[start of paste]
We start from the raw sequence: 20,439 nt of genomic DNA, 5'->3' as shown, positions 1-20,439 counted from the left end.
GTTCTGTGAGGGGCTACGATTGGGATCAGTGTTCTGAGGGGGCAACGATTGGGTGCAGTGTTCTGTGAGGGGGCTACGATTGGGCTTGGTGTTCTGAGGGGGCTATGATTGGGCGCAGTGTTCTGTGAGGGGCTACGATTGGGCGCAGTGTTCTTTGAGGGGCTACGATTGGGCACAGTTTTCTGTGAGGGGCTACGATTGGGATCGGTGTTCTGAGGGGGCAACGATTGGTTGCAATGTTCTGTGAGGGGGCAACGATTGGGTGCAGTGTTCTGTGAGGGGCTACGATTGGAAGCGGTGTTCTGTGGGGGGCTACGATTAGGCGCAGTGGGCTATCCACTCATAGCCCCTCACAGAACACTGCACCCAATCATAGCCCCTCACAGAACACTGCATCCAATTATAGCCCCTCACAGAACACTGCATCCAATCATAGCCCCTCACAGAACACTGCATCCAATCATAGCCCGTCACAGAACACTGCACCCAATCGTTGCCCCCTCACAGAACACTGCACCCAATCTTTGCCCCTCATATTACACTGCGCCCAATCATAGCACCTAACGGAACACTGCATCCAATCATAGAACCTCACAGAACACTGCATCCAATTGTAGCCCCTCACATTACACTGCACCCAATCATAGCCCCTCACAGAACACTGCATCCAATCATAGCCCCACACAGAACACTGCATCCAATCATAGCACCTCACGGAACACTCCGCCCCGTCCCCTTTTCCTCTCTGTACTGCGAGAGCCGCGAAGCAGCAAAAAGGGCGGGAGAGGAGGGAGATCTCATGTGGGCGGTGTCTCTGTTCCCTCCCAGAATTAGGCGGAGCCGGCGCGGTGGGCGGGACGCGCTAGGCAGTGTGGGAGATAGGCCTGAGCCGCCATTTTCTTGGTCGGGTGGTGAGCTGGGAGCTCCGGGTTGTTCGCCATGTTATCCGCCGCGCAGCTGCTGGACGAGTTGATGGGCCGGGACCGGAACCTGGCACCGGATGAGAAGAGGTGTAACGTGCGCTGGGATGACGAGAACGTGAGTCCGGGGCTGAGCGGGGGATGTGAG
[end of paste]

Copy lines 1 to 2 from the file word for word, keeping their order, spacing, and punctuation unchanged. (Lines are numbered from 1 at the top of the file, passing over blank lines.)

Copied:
We start from the raw sequence: 20,439 nt of genomic DNA, 5'->3' as shown, positions 1-20,439 counted from the left end.
GTTCTGTGAGGGGCTACGATTGGGATCAGTGTTCTGAGGGGGCAACGATTGGGTGCAGTGTTCTGTGAGGGGGCTACGATTGGGCTTGGTGTTCTGAGGGGGCTATGATTGGGCGCAGTGTTCTGTGAGGGGCTACGATTGGGCGCAGTGTTCTTTGAGGGGCTACGATTGGGCACAGTTTTCTGTGAGGGGCTACGATTGGGATCGGTGTTCTGAGGGGGCAACGATTGGTTGCAATGTTCTGTGAGGGGGCAACGATTGGGTGCAGTGTTCTGTGAGGGGCTACGATTGGAAGCGGTGTTCTGTGGGGGGCTACGATTAGGCGCAGTGGGCTATCCACTCATAGCCCCTCACAGAACACTGCACCCAATCATAGCCCCTCACAGAACACTGCATCCAATTATAGCCCCTCACAGAACACTGCATCCAATCATAGCCCCTCACAGAACACTGCATCCAATCATAGCCCGTCACAGAACACTGCACCCAATCGTTGCCCCCTCACAGAACACTGCACCCAATCTTTGCCCCTCATATTACACTGCGCCCAATCATAGCACCTAACGGAACACTGCATCCAATCATAGAACCTCACAGAACACTGCATCCAATTGTAGCCCCTCACATTACACTGCACCCAATCATAGCCCCTCACAGAACACTGCATCCAATCATAGCCCCACACAGAACACTGCATCCAATCATAGCACCTCACGGAACACTCCGCCCCGTCCCCTTTTCCTCTCTGTACTGCGAGAGCCGCGAAGCAGCAAAAAGGGCGGGAGAGGAGGGAGATCTCATGTGGGCGGTGTCTCTGTTCCCTCCCAGAATTAGGCGGAGCCGGCGCGGTGGGCGGGACGCGCTAGGCAGTGTGGGAGATAGGCCTGAGCCGCCATTTTCTTGGTCGGGTGGTGAGCTGGGAGCTCCGGGTTGTTCGCCATGTTATCCGCCGCGCAGCTGCTGGACGAGTTGATGGGCCGGGACCGGAACCTGGCACCGGATGAGAAGAGGTGTAACGTGCGCTGGGATGACGAGAACGTGAGTCCGGGGCTGAGCGGGGGATGTGAG